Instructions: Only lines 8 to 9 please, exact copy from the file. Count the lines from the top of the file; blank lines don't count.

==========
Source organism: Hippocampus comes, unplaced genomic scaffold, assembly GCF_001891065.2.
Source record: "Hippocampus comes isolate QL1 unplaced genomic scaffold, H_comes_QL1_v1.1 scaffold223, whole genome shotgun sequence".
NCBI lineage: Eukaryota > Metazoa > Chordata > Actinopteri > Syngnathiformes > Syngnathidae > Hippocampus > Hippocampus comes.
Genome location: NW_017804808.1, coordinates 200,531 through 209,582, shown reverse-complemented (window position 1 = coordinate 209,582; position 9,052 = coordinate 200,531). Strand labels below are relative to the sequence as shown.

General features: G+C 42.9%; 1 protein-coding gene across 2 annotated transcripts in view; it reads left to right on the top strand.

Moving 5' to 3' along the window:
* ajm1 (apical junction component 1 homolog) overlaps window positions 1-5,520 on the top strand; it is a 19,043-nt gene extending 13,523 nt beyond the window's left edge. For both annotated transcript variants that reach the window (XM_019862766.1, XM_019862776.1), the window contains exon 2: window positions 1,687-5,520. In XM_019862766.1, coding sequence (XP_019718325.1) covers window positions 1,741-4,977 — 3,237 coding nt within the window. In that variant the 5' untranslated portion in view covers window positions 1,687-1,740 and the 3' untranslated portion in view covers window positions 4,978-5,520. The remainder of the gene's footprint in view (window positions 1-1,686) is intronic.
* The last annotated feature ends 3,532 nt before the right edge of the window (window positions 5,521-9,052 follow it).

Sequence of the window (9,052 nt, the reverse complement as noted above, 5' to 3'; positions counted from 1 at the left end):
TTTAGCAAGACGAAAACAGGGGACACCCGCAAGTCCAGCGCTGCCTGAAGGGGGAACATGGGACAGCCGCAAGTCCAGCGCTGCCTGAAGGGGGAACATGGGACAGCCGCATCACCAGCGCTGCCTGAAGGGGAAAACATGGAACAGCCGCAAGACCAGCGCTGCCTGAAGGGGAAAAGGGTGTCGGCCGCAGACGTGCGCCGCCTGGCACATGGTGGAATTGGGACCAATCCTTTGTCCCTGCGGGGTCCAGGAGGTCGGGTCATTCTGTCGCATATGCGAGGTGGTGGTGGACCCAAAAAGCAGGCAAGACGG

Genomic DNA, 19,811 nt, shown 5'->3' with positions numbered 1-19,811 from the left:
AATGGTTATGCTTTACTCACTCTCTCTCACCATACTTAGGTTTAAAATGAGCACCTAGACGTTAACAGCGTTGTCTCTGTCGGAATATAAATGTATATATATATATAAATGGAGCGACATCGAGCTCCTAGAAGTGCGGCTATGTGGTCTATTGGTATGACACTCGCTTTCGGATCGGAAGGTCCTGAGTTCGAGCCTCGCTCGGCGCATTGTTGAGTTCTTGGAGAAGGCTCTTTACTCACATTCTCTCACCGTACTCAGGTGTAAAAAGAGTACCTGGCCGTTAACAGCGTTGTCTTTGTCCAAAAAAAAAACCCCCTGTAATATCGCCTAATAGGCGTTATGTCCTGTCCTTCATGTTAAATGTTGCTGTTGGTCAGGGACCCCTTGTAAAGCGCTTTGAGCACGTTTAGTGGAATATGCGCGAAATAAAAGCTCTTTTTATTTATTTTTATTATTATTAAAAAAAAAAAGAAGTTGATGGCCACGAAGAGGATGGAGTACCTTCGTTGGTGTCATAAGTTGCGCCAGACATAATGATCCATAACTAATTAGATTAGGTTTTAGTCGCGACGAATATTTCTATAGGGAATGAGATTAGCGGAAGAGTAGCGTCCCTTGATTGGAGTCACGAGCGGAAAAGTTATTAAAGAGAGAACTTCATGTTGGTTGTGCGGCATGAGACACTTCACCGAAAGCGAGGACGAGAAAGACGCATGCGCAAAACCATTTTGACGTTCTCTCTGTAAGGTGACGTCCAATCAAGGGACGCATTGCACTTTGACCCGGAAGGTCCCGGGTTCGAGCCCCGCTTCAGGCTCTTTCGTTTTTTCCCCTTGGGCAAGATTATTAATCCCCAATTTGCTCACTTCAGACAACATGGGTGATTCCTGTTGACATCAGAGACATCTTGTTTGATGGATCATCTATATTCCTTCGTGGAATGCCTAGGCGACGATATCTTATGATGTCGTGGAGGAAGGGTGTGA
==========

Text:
* The last annotated feature ends 3,532 nt before the right edge of the window (window positions 5,521-9,052 follow it).

Sequence of the window (9,052 nt, the reverse complement as noted above, 5' to 3'; positions counted from 1 at the left end):